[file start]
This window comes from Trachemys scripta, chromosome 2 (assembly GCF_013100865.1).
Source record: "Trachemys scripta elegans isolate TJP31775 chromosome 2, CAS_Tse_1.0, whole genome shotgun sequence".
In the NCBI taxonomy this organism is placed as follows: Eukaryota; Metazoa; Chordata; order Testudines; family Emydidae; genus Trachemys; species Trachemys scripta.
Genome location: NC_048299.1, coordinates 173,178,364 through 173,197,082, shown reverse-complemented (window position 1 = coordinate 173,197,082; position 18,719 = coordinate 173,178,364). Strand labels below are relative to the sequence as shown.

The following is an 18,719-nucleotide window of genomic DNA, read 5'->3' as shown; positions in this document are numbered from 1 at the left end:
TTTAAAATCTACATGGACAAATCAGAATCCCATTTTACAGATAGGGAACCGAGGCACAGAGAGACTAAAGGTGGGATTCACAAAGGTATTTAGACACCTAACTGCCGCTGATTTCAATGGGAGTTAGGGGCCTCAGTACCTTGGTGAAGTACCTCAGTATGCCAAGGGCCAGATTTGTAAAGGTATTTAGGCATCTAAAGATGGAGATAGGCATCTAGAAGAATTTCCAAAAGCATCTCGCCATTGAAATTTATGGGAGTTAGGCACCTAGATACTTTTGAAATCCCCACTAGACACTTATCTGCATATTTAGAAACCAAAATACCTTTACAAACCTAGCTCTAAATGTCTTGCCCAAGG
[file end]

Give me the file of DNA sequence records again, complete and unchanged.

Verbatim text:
This window comes from Trachemys scripta, chromosome 2 (assembly GCF_013100865.1).
Source record: "Trachemys scripta elegans isolate TJP31775 chromosome 2, CAS_Tse_1.0, whole genome shotgun sequence".
In the NCBI taxonomy this organism is placed as follows: Eukaryota; Metazoa; Chordata; order Testudines; family Emydidae; genus Trachemys; species Trachemys scripta.
Genome location: NC_048299.1, coordinates 173,178,364 through 173,197,082, shown reverse-complemented (window position 1 = coordinate 173,197,082; position 18,719 = coordinate 173,178,364). Strand labels below are relative to the sequence as shown.

The following is an 18,719-nucleotide window of genomic DNA, read 5'->3' as shown; positions in this document are numbered from 1 at the left end:
TTTAAAATCTACATGGACAAATCAGAATCCCATTTTACAGATAGGGAACCGAGGCACAGAGAGACTAAAGGTGGGATTCACAAAGGTATTTAGACACCTAACTGCCGCTGATTTCAATGGGAGTTAGGGGCCTCAGTACCTTGGTGAAGTACCTCAGTATGCCAAGGGCCAGATTTGTAAAGGTATTTAGGCATCTAAAGATGGAGATAGGCATCTAGAAGAATTTCCAAAAGCATCTCGCCATTGAAATTTATGGGAGTTAGGCACCTAGATACTTTTGAAATCCCCACTAGACACTTATCTGCATATTTAGAAACCAAAATACCTTTACAAACCTAGCTCTAAATGTCTTGCCCAAGG